For the third straight season, the Bruins featured the goalie with the best goals-against average and top save percentage in the league. This time it was Tim Thomas' turn, as he put together a truly historic season between the pipes in leading the Bruins to their first Stanley Cup in 39 years.
A year after the Bruins explored options to trade him to clear his $5-million salary cap hit, Thomas is now the toast of the town. With Tuukka Rask remaining as Thomas' understudy, the Bruins have arguably the strongest goaltending tandem in the NHL. Here's a look at how the goaltending position stacks up throughout the organization heading into the 2011-12 season.
The Bruins return both parts of their dominant duo in net, led by veteran Tim Thomas, fresh off a remarkable season for the ages. Thomas led the NHL with a 2.00 GAA and a record .938 save percentage in the regular season en route to winning his second Vezina Trophy, then bettered those numbers in the postseason with a 1.98 GAA and a .940 save percentage to take home the Conn Smythe.Thomas bounced back from an off year in 2009-10 and hip surgery that followed that season. At the age of 37 there is some concern about how long he can maintain this level of play, and no goalie will likely have a season as good as the one Thomas enjoyed last year, but he should be able to retain his spot among the world's elite netminders for another couple seasons. If he does falter, the Bruins have quite an insurance policy in Tuukka Rask, who came into last year as the Bruins' starter after supplanting Thomas and leading the NHL in GAA and save percentage in 2009-10. Rask, 24, slipped to a 2.67 GAA last year, though his save percentage of .918 still ranked 14th in the NHL, ahead of the likes of Ryan Miller (.916), Dwayne Roloson (.914), Jimmy Howard (.908) and Martin Brodeur (.903), among others. Rask played in 29 games last year and may see some more action this season as Thomas will likely need a bit of rest following the grueling Cup run that saw his play the entirety of all 25 Bruins playoff games. Boston also re-signed Anton Khudobin, a late-season pickup from Minnesota who excelled in Providence (9-4-1, 2.40 GAA, .920 save percentage), then practiced with the big club throughout the playoffs. Khudobin was 28-16-2 with 2.52 GAa and a .911 save percentage overall in the AHL last year, and also went 2-1-0 with a 1.59 GAA and a .942 save percentage in four games in the NHL with the Wild, showing he could fill in with the big club if injuries created a need.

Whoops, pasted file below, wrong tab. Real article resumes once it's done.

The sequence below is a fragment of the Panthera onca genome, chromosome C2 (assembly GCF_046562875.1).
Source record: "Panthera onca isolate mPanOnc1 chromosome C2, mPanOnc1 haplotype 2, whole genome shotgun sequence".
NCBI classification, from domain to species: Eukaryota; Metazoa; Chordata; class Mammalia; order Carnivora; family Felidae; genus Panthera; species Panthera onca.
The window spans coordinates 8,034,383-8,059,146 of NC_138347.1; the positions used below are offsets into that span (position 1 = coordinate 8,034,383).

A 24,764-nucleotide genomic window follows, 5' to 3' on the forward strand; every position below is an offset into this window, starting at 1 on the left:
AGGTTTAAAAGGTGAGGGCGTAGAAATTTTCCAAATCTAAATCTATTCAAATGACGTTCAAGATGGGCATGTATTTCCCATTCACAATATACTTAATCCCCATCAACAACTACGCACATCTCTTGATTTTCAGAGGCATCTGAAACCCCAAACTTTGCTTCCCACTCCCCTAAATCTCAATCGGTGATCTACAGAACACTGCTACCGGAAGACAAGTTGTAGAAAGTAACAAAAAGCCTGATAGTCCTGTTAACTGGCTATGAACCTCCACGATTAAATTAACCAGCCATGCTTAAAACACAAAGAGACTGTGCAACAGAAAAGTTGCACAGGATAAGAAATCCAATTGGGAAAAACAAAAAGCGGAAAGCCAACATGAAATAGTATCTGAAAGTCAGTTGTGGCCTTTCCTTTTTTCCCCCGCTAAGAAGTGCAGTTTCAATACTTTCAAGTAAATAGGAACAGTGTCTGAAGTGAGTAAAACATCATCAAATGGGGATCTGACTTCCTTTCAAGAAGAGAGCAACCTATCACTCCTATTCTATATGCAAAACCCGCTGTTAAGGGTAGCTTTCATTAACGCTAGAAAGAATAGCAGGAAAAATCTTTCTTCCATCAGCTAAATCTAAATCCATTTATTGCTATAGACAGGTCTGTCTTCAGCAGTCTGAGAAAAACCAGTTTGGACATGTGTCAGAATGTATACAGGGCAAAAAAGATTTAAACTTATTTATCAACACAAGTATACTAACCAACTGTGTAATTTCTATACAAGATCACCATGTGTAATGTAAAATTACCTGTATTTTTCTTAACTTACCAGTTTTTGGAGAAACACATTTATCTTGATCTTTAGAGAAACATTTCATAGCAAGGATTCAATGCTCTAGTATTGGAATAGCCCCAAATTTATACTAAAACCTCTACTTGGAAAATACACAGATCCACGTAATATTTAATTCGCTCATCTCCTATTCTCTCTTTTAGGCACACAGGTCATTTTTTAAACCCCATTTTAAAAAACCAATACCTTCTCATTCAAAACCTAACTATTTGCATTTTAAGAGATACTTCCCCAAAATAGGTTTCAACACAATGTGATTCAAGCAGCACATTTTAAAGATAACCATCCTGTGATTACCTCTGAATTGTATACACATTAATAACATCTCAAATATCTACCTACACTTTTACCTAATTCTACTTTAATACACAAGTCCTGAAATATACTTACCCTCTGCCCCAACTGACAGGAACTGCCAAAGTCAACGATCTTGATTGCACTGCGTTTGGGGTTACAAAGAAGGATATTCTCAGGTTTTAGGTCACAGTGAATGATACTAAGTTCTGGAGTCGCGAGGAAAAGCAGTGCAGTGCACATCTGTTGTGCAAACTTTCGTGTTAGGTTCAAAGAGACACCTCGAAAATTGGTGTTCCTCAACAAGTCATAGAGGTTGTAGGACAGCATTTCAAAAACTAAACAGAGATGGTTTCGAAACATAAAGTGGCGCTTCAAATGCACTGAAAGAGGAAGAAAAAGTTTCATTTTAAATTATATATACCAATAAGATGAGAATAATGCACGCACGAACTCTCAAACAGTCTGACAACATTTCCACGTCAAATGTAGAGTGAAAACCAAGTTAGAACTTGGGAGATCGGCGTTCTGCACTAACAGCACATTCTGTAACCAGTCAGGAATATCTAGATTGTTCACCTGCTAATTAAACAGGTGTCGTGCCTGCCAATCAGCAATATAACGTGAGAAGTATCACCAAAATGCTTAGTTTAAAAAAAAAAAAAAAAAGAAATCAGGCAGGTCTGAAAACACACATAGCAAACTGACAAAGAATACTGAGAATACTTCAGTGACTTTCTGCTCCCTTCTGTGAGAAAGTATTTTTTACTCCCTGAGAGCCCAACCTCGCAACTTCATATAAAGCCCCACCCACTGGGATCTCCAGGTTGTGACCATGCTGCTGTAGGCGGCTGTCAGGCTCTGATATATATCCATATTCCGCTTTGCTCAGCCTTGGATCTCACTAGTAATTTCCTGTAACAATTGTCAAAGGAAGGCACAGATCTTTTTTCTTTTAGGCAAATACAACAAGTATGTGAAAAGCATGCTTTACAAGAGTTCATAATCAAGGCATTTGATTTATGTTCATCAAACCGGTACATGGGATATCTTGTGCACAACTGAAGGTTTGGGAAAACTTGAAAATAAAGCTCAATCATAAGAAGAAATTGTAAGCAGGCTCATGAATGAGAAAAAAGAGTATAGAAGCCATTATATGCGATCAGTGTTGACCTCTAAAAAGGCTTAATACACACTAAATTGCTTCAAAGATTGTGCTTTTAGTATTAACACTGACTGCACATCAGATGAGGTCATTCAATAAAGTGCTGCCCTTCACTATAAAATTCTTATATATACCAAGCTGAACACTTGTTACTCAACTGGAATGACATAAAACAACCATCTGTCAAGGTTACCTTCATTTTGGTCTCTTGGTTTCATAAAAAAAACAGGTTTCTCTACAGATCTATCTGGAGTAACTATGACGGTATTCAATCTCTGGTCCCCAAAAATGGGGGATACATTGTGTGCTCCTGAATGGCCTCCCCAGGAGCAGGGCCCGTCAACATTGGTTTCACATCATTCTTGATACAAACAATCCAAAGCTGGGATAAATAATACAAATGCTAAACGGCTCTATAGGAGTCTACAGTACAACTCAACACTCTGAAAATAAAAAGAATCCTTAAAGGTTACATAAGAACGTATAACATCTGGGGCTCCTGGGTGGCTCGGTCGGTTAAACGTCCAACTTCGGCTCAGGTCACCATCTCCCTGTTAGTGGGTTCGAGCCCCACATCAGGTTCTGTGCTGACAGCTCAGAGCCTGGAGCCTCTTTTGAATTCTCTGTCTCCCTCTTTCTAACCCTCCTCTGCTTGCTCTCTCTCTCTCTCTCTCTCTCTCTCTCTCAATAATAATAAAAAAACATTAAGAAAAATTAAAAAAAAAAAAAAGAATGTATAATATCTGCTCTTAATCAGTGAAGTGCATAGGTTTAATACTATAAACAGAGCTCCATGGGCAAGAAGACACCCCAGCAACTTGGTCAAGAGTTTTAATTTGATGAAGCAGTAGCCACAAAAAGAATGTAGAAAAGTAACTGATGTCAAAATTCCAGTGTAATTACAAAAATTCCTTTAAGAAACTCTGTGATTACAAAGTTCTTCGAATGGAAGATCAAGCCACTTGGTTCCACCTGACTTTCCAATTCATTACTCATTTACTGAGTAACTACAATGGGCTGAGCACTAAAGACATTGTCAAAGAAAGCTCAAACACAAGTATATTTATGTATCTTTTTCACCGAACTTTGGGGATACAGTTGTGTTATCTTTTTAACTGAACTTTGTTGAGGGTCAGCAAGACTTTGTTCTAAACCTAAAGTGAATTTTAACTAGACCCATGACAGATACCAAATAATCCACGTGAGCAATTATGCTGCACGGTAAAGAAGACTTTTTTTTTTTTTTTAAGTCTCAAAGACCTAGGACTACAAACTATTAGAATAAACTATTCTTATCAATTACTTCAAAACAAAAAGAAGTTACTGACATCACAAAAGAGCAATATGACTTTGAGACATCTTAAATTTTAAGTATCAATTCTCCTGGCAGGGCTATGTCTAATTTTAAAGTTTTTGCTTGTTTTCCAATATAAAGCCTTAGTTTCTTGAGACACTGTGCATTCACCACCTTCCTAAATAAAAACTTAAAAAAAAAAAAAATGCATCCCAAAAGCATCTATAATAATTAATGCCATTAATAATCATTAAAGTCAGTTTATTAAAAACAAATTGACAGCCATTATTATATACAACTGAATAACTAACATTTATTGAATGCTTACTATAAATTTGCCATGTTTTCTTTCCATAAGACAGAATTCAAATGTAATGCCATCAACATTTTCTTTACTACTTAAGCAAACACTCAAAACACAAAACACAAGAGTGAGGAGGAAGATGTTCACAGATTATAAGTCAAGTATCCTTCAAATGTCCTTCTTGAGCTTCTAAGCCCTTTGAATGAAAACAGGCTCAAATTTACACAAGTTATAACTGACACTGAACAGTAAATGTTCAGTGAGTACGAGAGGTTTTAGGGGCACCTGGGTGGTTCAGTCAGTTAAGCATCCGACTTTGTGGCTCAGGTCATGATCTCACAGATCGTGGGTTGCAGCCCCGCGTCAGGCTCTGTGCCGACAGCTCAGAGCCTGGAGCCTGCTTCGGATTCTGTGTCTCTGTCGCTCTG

Providence began the season with a netminding duo of Nolan Schaefer and Matt Dalton, but neither will be back this season. Schaefer went just 9-16-1 with a 3.11 GAA and an .897 save percentage before being loaned to Hershey after Khudobin's arrival. Dalton was 7-9-0 with a 3.20 GAA and an .894 save percentage with Providence, though he spent the bulk of the season in the ECHL and was not tendered a qualifying offer after the season.
The Bruins added another young goalie to their system when they drafted Lars Volden, a native of Oslo, Norway playing in Finland, in the sixth round this June. He is not on hand for this week's rookie camp, but Jared DeMichiel is in Wilmington, having been invited to camp as a tryout after splitting last season between Hershey in the AHL and South Carolina and Elmira in the ECHL.
In the System:
In addition to Khudobin and Volden, the Bruins will have Michael Hutchinson back after splitting last season between Providence (13-10-1, 3.13 GAA, .904 save percentage) and Reading (9-5-4, 2.86 GAA, .918 save percentage) in the first pro season for the 2008 third-round pick. Adam Courchaine, who spent his entire first pro season in the ECHL going 17-7-2 with a 2.52 GAA and a .902 save percentage with Reading and Alaska, could challenge Hutchinson for the backup role in Providence. Further down the pipeline is Zane Gothberg, a sixth-round pick in 2010 who played for Fargo in the USHL last year, going 14-8-0 with a 2.23 GAA and a .908 save percentage. He'll spend one more year in the USHL before heading to the University of North Dakota.
There's no drama to this decision. Thomas and Rask will be the tandem in Boston once again. This time Thomas returns as the incumbent starter, but Rask will certainly look to push him for playing time and that competition should continue to bring out the best in both of them. Khudobin will see time if either is injured, otherwise he'll be the No. 1 in Providence, likely with Hutchinson as his backup there.
NESN.com Bruins beat writer Douglas Flynn will analyze a different position on the Bruins roster every day this week.